North

Settling Treaty 8 claim means 'money in the bank' for future of Athabasca Chipewyan First Nation

The Athabasca Chipewyan First Nation plans to place the majority of a $50-million settlement with the federal government into a trust fund for projects that would make the First Nation more financially independent from Ottawa.

Most of $50-million 'cows and plows' settlement to be placed in trust fund, says chief

Athabasca Chipewyan First Nation Chief Allan Adam says the First Nation will use the funds from its 'cows and plows' settlement to fund economic development. (Adrian Wyld/Canadian Press)

The Athabasca Chipewyan First Nation plans to place the majority of a $50-million settlement with the federal government into a trust fund for projects that would make the First Nation more financially independent from Ottawa.

In June, the First Nation ratified a settlement for outstanding agricultural benefits promised in Treaty 8, originally signed in 1899. The outstanding issue has been known as the promise of "cows and plows" from the federal government. 

For years, the federal government had failed to live up to its obligations under Treaty 8. It is now in the process of resolving outstanding claims from 21 different First Nations that signed it, including the Athabasca Chipewyan First Nation and Mikisew Cree First Nation in northern Alberta and the N.W.T.  

When the money comes in from Ottawa, the Athabasca Chipewyan First Nation will pay out $10,000 directly to each member out of the $40,000 each they'd be entitled to under the settlement signed this summer, explained Chief Allan Adam.  

The remainder — about 75 per cent of the total — will be placed in the trust fund. Each year a portion of the interest will be reinvested into the fund, another portion will go to programs and services, and another portion will be paid out to members. 

About 1,200 people are members of the First Nation, most live in the community of Fort Chipewyan, Alta.

"Money is scarce, government is tightening all over and you can't depend on [government] like you used to," Adam said. "We have to make sure there's money in the bank to sustain us."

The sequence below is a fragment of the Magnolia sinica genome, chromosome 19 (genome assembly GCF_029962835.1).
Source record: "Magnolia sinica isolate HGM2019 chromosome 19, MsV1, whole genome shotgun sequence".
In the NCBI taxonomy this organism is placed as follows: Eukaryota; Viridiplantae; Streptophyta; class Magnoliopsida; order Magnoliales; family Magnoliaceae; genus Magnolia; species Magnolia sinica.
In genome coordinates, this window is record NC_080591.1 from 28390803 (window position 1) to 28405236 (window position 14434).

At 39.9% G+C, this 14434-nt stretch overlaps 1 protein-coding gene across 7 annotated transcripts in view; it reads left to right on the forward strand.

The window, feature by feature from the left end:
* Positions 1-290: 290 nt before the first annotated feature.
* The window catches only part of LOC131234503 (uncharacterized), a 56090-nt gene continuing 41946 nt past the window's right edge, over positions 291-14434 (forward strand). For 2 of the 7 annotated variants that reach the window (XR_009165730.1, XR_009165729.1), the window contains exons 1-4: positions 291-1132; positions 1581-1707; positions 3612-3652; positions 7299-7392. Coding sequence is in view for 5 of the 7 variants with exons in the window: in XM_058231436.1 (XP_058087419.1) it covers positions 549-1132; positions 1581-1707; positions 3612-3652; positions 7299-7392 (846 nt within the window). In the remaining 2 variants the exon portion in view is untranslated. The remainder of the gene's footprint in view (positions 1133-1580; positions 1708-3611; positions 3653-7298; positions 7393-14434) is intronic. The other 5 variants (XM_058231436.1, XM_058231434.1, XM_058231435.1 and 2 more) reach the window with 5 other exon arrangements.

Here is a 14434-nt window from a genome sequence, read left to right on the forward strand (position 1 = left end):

Money from the trust will be spent on social programs and economic development projects that bring jobs to the First Nation.

"If you want to be independent and self-sustaining and you want to be part of Canada, you have to work for what you do," he said. "We're trying to do things differently, things that have a direct benefit on the good of our members."  

An aerial view of Fort Chipewyan, Alta., in 2011. It's the home to members of the Mikisew Cree and Athabasca Chipewyan First Nations. (Jeff McIntosh/CP)
A new grocery store for the community is an example of this approach, Adam said.

The store is under construction and expected to open in April 2018. It will focus on selling quality food at affordable prices — something needed in Fort Chipewyan, where a four-litre jug of milk sells for $14 and a loaf of bread is $6.

It will be wholly owned and operated by the Athabasca Chipewyan First Nation. Adam expects 16 people will be hired to run it.  

"Sixteen people working means 16 more people who don't have to depend on the First Nation for anything," Adam said. "They don't have to depend on handouts, they're on their own."

"You could become a store manager, assistant manager, a clerk. How could you go wrong with a job like that?"  

Though the grocery store was built by funds the band raised before the settlement, in the future money from the trust fund could finance similar projects, Adam said.

"Everything is available for us to do what we want to do," Adam said. "We have the financial backing to do what we want to do as a nation."

A spokeswoman with the federal government said in an email to CBC News that the next step in this process is for the government to approve the settlement agreement, then the money can be paid to the First Nation.